A young page all but ran from the room, his ornamental sword clamped tightly to his side. Young Geoffrey Chaucer had been at court a scarce six months, but already had attracted the eye of the Earl de Waterton with his talent for verse. He had in fact been composing a brief sketch of the council when the massive roar had sent him running; it was only a short distance to where the Scot emissary waited, and Tuchet's deacon had at least warned him that the ambassador might be needed. Still, Chaucer arrived at the Hospital of St. Bernard out of breath, pausing to steady himself and bring his heart under control. The King would hardly appreciate the delay, though the Scot in question would likely derive some small satisfaction from it.

Robert Stewart was the cousin of King David II, a staunch supporter of the Bruce party, and selected very deliberately for the effect that he would have on the English. Normally, he wore court dress that would have been acceptable in either Edinburgh or Paris - doublet and hose, with his beard neatly groomed and forked. Today, however, he dressed for his audience, and to emphasize his frame. Gone were the courtier's clothes, replaced by a rough woolen plaid that he wore slung deliberately carelessly over a saffron tunic, calling up memories of the Wallace insurrection of Edward's grandfather's time. His normally carefully groomed beard was instead wild and bushy, making him the deliberate caricature of the wild Scot in London. His retinue remained dressed for court; he knew that they would blend into the background, so had taken no cares to transform them as he had himself.

Chaucer, confronted by this monstrosity, gulped and stammered out his message. "His-his-his Majesty will receive you now, sir," he finally managed, "and if it pleases you, I am to conduct you to his presence." Stewart nodded, gesturing imperiously. "Lead on, young master."

The train of Scots, led by the page, returned to the Palace, where they wended into the presence chamber. Edward had moved on from the Scottish embassy to discuss other matters with the assembled council. As the door opened once more, Chaucer and the ambassador heard "... Thus, it pleases Me to create My son Lionel as Duke of Mide. Let it be recorded thus, and known throughout My realm."

The King glanced up at the arriving Scot, his eyebrow barely twitching at the man's appearance. "My lord Stewart, convey my compliments to your king, and to what do we owe this appearance?" Robert stopped at the edge of the rug before the council, head thrown back. Where Edward had spoken in French, as their shared language, Robert replied in English so deliberately Scots that it was practically unintelligible.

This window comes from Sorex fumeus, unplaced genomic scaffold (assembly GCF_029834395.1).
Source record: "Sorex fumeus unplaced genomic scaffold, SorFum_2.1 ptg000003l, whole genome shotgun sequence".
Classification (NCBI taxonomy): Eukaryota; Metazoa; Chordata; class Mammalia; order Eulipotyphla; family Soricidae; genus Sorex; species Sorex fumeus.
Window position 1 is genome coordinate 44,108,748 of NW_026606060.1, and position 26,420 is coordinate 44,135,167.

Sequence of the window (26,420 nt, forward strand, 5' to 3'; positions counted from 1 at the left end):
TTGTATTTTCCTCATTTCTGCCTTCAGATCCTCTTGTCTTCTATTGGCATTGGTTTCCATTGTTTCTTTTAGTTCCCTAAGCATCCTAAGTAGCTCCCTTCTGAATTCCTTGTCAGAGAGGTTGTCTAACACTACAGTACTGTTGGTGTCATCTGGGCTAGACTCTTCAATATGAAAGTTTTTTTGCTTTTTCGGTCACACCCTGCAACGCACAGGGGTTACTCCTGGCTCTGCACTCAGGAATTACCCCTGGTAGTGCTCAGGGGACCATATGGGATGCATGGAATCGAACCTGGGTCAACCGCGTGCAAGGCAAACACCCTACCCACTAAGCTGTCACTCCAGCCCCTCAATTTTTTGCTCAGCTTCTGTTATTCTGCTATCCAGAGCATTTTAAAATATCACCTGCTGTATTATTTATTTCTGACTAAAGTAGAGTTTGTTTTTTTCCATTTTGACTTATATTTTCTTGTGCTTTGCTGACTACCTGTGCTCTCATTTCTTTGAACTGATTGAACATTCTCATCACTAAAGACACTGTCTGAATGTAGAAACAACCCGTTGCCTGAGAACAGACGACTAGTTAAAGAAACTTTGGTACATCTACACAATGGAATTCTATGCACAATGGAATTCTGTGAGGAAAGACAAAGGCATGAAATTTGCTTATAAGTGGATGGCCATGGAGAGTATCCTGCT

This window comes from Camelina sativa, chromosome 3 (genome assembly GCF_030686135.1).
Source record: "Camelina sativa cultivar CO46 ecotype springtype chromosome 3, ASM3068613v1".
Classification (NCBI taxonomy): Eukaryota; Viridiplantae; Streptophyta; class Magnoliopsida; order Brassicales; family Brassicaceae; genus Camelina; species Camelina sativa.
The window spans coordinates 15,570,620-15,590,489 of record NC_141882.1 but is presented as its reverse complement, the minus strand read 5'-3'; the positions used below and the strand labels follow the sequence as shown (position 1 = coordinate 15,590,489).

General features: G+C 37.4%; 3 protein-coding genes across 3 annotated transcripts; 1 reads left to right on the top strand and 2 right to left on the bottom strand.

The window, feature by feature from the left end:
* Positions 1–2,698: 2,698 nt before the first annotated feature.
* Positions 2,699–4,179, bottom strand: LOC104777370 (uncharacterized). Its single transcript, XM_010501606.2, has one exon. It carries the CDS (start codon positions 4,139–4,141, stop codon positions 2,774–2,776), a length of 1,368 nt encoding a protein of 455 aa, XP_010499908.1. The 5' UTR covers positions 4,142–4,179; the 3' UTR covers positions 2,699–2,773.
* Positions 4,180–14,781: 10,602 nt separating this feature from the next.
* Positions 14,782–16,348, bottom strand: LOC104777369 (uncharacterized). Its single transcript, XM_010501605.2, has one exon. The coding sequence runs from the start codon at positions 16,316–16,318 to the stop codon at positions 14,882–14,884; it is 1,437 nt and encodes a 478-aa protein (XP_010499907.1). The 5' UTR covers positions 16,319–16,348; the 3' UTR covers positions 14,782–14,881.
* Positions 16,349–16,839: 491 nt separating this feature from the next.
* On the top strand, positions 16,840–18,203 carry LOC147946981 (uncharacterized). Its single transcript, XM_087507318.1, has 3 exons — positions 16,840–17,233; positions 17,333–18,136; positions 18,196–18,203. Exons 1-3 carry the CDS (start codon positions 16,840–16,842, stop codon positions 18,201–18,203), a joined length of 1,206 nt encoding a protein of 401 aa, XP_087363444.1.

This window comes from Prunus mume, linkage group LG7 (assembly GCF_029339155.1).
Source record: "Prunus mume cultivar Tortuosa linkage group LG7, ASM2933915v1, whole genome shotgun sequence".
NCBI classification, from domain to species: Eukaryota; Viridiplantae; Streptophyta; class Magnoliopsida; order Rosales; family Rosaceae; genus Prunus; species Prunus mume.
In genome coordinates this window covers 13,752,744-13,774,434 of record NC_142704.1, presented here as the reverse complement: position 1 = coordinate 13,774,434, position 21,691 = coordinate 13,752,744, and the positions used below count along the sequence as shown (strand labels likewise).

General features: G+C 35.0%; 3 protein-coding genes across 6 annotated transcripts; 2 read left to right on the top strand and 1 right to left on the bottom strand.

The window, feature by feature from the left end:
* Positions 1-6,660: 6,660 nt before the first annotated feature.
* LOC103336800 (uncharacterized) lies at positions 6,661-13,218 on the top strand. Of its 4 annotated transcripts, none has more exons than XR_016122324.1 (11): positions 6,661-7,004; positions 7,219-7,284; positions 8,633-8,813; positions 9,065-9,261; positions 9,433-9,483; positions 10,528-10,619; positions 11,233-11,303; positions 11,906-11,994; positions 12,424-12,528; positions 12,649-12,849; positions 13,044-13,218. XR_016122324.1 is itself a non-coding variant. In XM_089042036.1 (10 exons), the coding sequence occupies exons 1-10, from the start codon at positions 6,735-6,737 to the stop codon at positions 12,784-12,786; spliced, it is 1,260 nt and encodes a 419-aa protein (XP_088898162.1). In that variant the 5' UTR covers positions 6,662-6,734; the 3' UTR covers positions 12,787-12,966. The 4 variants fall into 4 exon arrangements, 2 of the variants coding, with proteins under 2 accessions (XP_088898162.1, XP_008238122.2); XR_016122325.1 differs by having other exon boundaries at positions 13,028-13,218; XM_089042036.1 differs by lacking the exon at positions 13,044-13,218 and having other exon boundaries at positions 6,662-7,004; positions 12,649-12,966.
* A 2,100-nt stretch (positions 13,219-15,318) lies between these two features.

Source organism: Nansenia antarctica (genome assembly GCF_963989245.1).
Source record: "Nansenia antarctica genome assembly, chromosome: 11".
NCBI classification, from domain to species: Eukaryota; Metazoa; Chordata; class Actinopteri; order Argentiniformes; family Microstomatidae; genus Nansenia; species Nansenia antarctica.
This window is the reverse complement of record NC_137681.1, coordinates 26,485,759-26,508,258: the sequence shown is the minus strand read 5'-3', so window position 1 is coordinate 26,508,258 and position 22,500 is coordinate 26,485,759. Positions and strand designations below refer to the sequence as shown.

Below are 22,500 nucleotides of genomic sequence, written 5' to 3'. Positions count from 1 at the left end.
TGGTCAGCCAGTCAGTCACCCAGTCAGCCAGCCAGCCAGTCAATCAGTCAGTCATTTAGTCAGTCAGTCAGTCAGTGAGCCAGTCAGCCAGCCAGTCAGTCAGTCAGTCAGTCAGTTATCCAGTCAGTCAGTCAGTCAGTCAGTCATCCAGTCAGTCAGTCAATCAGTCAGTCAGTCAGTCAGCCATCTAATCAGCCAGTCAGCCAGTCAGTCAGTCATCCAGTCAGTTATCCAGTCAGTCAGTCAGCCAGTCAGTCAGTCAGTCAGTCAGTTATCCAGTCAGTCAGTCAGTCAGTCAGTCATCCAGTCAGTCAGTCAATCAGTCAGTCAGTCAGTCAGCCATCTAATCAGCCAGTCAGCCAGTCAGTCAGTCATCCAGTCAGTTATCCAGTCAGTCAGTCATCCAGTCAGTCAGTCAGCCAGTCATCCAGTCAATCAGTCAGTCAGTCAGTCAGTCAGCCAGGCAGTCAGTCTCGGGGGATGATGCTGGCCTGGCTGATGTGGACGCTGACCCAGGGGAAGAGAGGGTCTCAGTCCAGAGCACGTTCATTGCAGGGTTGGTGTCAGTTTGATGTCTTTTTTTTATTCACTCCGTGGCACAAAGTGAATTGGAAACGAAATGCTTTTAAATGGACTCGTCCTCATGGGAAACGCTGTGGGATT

"Ma laird, hi' maijesty King David, comman' me tae tell ye thus: Tha' he wish naught but peace atween auir kingdoms. As proof thus, he d'livers thae a treasure such as naught since yer renooned gran'father ha' seen in Scotland, wi' tha promise tha' he shall d'liver tha remaining treasure i' person a' Northampton, tae renew yer frien'ship o' the Treaty Year. I' retairn, King David asks naught but tha retairn o' tha' which is his by right of kingship."

"And what is this treasure, and what is King David's by right of kingship?" Edward asked testily, fingers drumming on the arm of his throne. Stewart gestured, and a porter brought forward a small casket. De Segrave stopped the porter and opened the casket, his rugged face slowly flushing deep red as he turned to present it to the king. "It is a hammer, sire. A cracked hammer, and but the head, neither shaft nor shank."

"Aye, 'twere in earnest o' yere gran'faither o' sich fame, wha' called hi'self tha Hammer o' thae Scots. Fer its retairn, King David asks nobbut tha felon Edward Balliol, wha' styles hi'sel' King o' thae Scots, an' tha restitution o' tha Stone."

Edward sat silent, hand gripping the armrest until his fingers whitened. He stood slowly, the dais making him taller than the Scots ambassador. "Indeed. Thank your king for his gift, and tell him that I shall use this hammer to strike a blow as shall ring in Scotland for a hundred years. I shall indeed deliver the man Balliol to your king, where he shall receive that which is his due, and God willing, I shall instruct your king David in the history of my grandsire, that he may learn that which his late father knew of old. I shall meet your lord the king at Edinburgh, that we may renew our treaty, upon the terms which your lord seeks, which is to say, peace eternal, as felt this very day by his father the late Lord of Annandale. I thank your lord the king for his consideration, and offer him once more the hospitality of our servant, the Constable of the Tower, in the accommodation to which he was late accustomed, though he shall find it somewhat more bare due to his continued absence. Further, I ask that your gracious liege remember his debts, for while a gracious Christian, his diligence in payment of his own ransom stretches even my forbearance. I shall dispatch my lord of Mide to enact these negotiations. I know your gracious lord would wish my reply borne swiftly; I therefore give you leave to depart our presence this day, and return only with King David's assent to our missive, that we may affirm our friendly treaty of old."